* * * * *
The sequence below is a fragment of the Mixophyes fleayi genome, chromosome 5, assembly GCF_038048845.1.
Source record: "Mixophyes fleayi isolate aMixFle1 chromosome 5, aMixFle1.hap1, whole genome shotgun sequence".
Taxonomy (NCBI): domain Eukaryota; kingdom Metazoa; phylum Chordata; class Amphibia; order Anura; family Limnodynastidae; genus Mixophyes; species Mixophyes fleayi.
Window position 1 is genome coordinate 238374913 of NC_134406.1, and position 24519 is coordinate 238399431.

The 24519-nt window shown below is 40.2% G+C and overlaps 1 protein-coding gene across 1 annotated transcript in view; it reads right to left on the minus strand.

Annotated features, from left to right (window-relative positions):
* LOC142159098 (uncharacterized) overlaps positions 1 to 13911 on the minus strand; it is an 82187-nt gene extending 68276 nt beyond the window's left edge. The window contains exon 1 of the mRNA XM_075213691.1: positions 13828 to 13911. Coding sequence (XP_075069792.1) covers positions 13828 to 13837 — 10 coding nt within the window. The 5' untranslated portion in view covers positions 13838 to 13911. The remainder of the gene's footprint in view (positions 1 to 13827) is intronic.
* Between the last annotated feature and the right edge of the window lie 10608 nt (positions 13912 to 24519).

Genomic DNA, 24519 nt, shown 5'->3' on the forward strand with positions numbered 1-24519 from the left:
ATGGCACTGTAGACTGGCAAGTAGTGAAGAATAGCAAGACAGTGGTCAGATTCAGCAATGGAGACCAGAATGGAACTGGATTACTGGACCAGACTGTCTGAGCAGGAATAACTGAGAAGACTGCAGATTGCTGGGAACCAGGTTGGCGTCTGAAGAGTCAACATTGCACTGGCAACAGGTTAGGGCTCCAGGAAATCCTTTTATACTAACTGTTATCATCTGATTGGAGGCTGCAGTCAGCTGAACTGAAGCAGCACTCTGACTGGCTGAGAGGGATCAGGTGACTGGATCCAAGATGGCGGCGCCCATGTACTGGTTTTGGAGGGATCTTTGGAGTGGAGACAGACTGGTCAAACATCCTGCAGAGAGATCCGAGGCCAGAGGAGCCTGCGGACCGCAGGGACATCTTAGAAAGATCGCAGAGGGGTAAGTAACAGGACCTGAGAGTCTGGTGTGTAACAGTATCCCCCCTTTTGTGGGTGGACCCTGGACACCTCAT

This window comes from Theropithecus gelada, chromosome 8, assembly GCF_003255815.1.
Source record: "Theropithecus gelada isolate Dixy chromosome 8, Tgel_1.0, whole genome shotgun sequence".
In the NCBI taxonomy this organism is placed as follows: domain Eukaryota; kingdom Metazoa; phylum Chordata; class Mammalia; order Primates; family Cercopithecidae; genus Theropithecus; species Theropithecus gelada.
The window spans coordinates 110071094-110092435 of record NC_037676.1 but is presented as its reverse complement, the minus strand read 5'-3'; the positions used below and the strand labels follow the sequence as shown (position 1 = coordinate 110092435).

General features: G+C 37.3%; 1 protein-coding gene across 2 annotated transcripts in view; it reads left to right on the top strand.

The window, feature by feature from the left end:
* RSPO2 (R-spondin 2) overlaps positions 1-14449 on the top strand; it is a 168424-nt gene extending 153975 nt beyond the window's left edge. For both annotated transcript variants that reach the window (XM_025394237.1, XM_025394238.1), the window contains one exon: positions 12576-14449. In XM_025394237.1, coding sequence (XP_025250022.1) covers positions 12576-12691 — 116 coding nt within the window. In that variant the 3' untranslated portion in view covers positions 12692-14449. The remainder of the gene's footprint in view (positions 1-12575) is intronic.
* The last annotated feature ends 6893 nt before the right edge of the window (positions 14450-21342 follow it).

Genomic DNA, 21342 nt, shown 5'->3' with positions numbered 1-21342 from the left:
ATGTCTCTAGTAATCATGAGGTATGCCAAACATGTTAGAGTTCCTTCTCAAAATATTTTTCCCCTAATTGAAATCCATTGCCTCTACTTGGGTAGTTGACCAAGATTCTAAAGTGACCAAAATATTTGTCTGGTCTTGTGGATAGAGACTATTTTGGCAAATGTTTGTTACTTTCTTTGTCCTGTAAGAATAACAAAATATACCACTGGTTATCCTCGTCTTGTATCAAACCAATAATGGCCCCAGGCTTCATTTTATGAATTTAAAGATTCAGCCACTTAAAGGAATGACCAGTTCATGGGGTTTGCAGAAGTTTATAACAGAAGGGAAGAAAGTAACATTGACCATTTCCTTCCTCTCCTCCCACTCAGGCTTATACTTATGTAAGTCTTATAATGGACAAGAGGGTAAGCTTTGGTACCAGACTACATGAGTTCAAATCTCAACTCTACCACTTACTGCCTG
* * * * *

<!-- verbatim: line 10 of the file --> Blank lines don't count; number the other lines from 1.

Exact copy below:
ATGGCACTGTAGACTGGCAAGTAGTGAAGAATAGCAAGACAGTGGTCAGATTCAGCAATGGAGACCAGAATGGAACTGGATTACTGGACCAGACTGTCTGAGCAGGAATAACTGAGAAGACTGCAGATTGCTGGGAACCAGGTTGGCGTCTGAAGAGTCAACATTGCACTGGCAACAGGTTAGGGCTCCAGGAAATCCTTTTATACTAACTGTTATCATCTGATTGGAGGCTGCAGTCAGCTGAACTGAAGCAGCACTCTGACTGGCTGAGAGGGATCAGGTGACTGGATCCAAGATGGCGGCGCCCATGTACTGGTTTTGGAGGGATCTTTGGAGTGGAGACAGACTGGTCAAACATCCTGCAGAGAGATCCGAGGCCAGAGGAGCCTGCGGACCGCAGGGACATCTTAGAAAGATCGCAGAGGGGTAAGTAACAGGACCTGAGAGTCTGGTGTGTAACAGTATCCCCCCTTTTGTGGGTGGACCCTGGACACCTCAT